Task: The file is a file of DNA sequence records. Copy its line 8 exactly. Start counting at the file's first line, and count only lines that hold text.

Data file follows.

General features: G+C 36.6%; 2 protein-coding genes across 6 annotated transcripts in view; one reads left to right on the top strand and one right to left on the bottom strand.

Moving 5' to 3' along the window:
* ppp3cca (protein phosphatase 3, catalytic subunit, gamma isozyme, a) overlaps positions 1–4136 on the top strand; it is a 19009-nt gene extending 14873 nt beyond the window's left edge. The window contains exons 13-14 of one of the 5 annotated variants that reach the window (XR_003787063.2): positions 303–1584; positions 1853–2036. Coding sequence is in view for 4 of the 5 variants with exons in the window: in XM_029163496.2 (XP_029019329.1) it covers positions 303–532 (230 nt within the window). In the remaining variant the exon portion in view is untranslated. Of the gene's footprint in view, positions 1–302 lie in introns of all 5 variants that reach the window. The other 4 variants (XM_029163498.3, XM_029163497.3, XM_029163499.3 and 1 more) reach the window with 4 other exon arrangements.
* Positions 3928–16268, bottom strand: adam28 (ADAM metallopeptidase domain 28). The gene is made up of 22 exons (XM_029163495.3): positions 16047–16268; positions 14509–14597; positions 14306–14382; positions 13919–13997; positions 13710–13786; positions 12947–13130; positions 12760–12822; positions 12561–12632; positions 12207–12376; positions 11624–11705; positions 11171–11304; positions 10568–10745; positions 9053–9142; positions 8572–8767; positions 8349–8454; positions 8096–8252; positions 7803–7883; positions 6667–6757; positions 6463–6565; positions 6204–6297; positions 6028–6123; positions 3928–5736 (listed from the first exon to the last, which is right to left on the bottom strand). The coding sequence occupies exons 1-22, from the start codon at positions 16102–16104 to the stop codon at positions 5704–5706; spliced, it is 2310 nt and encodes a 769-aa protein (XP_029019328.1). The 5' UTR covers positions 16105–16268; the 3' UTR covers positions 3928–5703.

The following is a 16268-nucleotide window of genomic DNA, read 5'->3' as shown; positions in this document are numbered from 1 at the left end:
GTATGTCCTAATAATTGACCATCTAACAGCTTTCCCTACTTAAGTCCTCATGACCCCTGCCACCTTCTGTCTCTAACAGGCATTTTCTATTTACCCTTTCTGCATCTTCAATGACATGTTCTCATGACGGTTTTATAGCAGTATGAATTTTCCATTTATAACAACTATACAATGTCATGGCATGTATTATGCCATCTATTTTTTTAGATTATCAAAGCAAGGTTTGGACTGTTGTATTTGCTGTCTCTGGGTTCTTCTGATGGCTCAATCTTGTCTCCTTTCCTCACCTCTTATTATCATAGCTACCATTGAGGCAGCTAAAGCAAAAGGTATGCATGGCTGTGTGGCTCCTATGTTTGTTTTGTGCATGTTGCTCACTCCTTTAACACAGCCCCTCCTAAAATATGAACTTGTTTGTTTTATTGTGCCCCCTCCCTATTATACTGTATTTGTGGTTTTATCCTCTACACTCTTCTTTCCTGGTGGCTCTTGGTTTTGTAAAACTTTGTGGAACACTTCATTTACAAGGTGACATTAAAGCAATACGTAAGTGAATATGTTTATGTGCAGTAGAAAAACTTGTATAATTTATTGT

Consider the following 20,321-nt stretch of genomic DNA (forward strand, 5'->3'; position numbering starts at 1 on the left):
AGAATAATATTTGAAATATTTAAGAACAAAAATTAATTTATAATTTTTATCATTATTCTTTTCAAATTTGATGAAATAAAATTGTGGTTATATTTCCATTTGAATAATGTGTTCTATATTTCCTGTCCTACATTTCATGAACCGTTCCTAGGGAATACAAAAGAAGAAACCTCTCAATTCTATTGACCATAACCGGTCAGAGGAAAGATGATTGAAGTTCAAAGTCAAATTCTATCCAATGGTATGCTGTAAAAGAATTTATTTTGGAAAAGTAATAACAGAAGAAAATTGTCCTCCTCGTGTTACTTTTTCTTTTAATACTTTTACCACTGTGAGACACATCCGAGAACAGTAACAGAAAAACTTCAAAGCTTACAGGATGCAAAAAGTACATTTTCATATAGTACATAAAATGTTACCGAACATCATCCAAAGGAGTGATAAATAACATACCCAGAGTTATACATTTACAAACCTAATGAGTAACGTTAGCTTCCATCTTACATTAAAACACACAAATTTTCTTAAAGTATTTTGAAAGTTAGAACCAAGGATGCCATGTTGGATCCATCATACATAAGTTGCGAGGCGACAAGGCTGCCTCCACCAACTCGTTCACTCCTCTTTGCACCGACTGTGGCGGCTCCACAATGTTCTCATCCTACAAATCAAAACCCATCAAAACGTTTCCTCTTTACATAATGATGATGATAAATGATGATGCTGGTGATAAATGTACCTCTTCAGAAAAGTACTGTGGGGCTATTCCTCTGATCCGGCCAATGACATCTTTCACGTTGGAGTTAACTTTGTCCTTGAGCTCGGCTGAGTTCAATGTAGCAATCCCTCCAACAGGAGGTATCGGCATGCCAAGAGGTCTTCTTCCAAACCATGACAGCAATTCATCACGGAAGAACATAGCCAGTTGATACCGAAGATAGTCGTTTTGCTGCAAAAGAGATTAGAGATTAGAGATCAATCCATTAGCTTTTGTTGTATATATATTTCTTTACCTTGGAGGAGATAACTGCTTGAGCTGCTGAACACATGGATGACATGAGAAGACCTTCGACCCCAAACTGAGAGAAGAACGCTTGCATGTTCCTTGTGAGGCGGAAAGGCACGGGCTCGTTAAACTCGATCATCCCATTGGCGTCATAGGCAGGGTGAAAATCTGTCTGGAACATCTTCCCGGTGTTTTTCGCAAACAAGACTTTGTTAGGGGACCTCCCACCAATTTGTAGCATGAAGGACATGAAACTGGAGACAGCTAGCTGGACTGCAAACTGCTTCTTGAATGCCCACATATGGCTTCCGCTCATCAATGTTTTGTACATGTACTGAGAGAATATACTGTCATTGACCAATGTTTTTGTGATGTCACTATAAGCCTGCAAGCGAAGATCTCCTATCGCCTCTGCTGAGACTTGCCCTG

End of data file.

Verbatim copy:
AGAATAATATTTGAAATATTTAAGAACAAAAATTAATTTATAATTTTTATCATTATTCTTTTCAAATTTGATGAAATAAAATTGTGGTTATATTTCCATTTGAATAATGTGTTCTATATTTCCTGTCCTACATTTCATGAACCGTTCCTAGGGAATACAAAAGAAGAAACCTCTCAATTCTATTGACCATAACCGGTCAGAGGAAAGATGATTGAAGTTCAAAGTCAAATTCTATCCAATGGTATGCTGTAAAAGAATTTATTTTGGAAAAGTAATAACAGAAGAAAATTGTCCTCCTCGTGTTACTTTTTCTTTTAATACTTTTACCACTGTGAGACACATCCGAGAACAGTAACAGAAAAACTTCAAAGCTTACAGGATGCAAAAAGTACATTTTCATATAGTACATAAAATGTTACCGAACATCATCCAAAGGAGTGATAAATAACATACCCAGAGTTATACATTTACAAACCTAATGAGTAACGTTAGCTTCCATCTTACATTAAAACACACAAATTTTCTTAAAGTATTTTGAAAGTTAGAACCAAGGATGCCATGTTGGATCCATCATACATAAGTTGCGAGGCGACAAGGCTGCCTCCACCAACTCGTTCACTCCTCTTTGCACCGACTGTGGCGGCTCCACAATGTTCTCATCCTACAAATCAAAACCCATCAAAACGTTTCCTCTTTACATAATGATGATGATAAATGATGATGCTGGTGATAAATGTACCTCTTCAGAAAAGTACTGTGGGGCTATTCCTCTGATCCGGCCAATGACATCTTTCACGTTGGAGTTAACTTTGTCCTTGAGCTCGGCTGAGTTCAATGTAGCAATCCCTCCAACAGGAGGTATCGGCATGCCAAGAGGTCTTCTTCCAAACCATGACAGCAATTCATCACGGAAGAACATAGCCAGTTGATACCGAAGATAGTCGTTTTGCTGCAAAAGAGATTAGAGATTAGAGATCAATCCATTAGCTTTTGTTGTATATATATTTCTTTACCTTGGAGGAGATAACTGCTTGAGCTGCTGAACACATGGATGACATGAGAAGACCTTCGACCCCAAACTGAGAGAAGAACGCTTGCATGTTCCTTGTGAGGCGGAAAGGCACGGGCTCGTTAAACTCGATCATCCCATTGGCGTCATAGGCAGGGTGAAAATCTGTCTGGAACATCTTCCCGGTGTTTTTCGCAAACAAGACTTTGTTAGGGGACCTCCCACCAATTTGTAGCATGAAGGACATGAAACTGGAGACAGCTAGCTGGACTGCAAACTGCTTCTTGAATGCCCACATATGGCTTCCGCTCATCAATGTTTTGTACATGTACTGAGAGAATATACTGTCATTGACCAATGTTTTTGTGATGTCACTATAAGCCTGCAAGCGAAGATCTCCTATCGCCTCTGCTGAGACTTGCCCTG